If my spouse passed away, can I legally terminate my lease?

UPDATED: Apr 10, 2012

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If my spouse passed away, can I legally terminate my lease?

There is no provision for this in the lease. We had just signed a new lease so I have 11 months left on the lease. I can no longer afford it nor can I obviously afford to pay if I don’t live there. I am 81 and only have my SS income.

Asked on April 10, 2012 under Real Estate Law, South Carolina


S.L,. Member, California Bar / FreeAdvice Contributing Attorney

Answered 10 years ago | Contributor

Sorry to hear about your spouse.

Unfortunately, death won't terminate the lease.  If the landlord doesn't let you out of the lease, you will remain liable for the rent for the balance of the term of the lease or until the place is re-rented.  Once the place is re-rented, your obligation to pay rent ends.  The landlord has to mitigate (minimize) damages by not allowing the place to remain vacant for the remaining eleven months of your lease.  The landlord has to make reasonable efforts to re-rent the place by finding another tenant.  If the landlord does not make reasonable efforts to find another tenant, the landlord's damages (the amount of compensation the landlord is claiming you owe) will be reduced accordingly.  Reasonable efforts on the part of the landlord to find another tenant will be determined by what other landlords in the area are doing to attract tenants; for example, posting a sign advertising the vacancy on the premises or advertising the rental in the newspaper, online or in a local rental guide, etc.

If the landlord re-rents the place, as mentioned above, your obligation to pay rent ends; however, if the new tenant is paying less rent than you were paying, you would remain liable for the difference in rent for the balance of the term of your lease.  The landlord has to have a valid reason such as market conditions for charging the new tenant less rent.  If the landlord does not have a valid reason for charging lower rent to the new tenant, the landlord has failed to mitigate damages and the landlord's damages will be reduced accordingly.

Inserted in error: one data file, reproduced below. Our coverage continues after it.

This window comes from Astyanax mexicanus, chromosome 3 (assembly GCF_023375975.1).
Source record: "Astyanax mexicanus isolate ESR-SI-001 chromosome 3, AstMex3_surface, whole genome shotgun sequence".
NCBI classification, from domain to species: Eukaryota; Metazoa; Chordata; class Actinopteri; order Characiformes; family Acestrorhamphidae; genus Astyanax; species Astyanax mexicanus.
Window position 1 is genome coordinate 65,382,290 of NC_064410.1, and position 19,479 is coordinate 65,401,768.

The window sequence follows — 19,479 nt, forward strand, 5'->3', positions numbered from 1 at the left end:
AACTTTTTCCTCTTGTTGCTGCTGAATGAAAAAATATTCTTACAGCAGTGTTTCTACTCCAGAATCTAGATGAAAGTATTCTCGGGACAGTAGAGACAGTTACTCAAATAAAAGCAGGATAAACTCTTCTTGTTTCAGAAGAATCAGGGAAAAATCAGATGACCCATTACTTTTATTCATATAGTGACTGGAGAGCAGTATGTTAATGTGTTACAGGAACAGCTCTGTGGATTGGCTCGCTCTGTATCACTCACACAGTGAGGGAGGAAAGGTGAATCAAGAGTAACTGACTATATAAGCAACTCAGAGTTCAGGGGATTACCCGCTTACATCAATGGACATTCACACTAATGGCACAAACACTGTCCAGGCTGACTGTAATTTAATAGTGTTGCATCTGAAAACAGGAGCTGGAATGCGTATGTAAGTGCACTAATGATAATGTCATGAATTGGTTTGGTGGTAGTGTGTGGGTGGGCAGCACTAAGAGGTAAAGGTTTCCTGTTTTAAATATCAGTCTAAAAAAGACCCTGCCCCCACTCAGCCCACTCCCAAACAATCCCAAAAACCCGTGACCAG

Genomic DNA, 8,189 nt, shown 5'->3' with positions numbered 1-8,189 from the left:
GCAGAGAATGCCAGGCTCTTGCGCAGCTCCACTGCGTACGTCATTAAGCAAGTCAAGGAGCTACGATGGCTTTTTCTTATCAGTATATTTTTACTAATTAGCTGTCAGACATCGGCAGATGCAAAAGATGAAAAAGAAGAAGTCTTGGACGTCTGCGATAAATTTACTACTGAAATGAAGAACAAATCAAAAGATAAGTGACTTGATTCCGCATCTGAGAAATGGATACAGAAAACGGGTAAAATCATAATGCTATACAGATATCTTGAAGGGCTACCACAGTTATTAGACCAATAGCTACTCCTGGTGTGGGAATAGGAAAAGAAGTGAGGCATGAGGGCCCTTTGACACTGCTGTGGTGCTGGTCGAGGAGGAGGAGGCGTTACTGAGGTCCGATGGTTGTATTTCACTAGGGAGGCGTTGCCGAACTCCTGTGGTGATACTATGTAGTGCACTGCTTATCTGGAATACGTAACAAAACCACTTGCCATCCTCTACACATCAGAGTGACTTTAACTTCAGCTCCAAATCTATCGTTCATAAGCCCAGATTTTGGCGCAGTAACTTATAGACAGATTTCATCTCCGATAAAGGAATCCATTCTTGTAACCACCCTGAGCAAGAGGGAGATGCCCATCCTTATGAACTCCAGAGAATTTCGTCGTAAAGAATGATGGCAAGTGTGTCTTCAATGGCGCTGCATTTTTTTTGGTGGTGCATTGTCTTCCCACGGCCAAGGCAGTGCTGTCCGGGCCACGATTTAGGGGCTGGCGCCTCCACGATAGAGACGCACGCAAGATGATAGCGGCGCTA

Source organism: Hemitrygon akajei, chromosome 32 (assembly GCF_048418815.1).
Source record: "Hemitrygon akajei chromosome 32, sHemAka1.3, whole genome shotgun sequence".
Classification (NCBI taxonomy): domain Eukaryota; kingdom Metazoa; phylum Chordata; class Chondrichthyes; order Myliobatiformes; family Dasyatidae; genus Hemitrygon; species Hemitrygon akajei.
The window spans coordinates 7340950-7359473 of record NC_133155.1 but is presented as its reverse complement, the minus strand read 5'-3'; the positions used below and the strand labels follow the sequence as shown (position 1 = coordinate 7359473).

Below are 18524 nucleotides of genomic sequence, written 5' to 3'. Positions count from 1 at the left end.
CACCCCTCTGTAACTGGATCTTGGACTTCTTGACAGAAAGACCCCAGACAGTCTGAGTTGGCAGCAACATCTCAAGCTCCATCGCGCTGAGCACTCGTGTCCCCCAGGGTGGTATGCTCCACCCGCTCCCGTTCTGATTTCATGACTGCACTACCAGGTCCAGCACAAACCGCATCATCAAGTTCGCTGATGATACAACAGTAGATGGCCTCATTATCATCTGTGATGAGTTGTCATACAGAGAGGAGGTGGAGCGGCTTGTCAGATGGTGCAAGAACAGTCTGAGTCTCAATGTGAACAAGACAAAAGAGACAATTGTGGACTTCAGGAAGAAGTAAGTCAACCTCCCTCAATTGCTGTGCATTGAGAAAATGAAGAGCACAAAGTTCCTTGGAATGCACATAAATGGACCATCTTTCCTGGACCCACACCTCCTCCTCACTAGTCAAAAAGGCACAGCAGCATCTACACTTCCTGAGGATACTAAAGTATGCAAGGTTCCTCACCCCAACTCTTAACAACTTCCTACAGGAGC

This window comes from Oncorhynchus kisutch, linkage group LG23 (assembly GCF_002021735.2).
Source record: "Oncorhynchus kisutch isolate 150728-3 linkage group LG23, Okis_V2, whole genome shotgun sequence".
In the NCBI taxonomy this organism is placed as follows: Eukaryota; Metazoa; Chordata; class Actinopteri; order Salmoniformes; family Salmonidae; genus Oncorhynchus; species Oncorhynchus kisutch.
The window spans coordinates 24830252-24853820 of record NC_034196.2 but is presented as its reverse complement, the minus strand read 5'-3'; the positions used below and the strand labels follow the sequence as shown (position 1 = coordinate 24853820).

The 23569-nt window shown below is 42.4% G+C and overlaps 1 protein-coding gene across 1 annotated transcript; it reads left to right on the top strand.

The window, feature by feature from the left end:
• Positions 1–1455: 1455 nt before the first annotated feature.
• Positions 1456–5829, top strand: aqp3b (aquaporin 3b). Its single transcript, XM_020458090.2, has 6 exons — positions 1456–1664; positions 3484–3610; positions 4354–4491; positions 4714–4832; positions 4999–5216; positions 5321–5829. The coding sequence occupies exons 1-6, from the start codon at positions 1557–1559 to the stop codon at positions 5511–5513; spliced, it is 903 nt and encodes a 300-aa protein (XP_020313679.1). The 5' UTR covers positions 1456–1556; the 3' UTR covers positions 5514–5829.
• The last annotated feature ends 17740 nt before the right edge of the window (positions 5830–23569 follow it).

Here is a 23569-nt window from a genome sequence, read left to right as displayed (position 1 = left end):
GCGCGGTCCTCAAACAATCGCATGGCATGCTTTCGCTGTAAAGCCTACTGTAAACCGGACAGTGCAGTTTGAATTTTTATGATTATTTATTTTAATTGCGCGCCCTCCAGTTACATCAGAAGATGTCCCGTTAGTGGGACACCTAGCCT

IMPORTANT NOTICE: The Answer(s) provided above are for general information only. The attorney providing the answer was not serving as the attorney for the person submitting the question or in any attorney-client relationship with such person. Laws may vary from state to state, and sometimes change. Tiny variations in the facts, or a fact not set forth in a question, often can change a legal outcome or an attorney's conclusion. Although AttorneyPages.com has verified the attorney was admitted to practice law in at least one jurisdiction, he or she may not be authorized to practice law in the jurisdiction referred to in the question, nor is he or she necessarily experienced in the area of the law involved. Unlike the information in the Answer(s) above, upon which you should NOT rely, for personal advice you can rely upon we suggest you retain an attorney to represent you.

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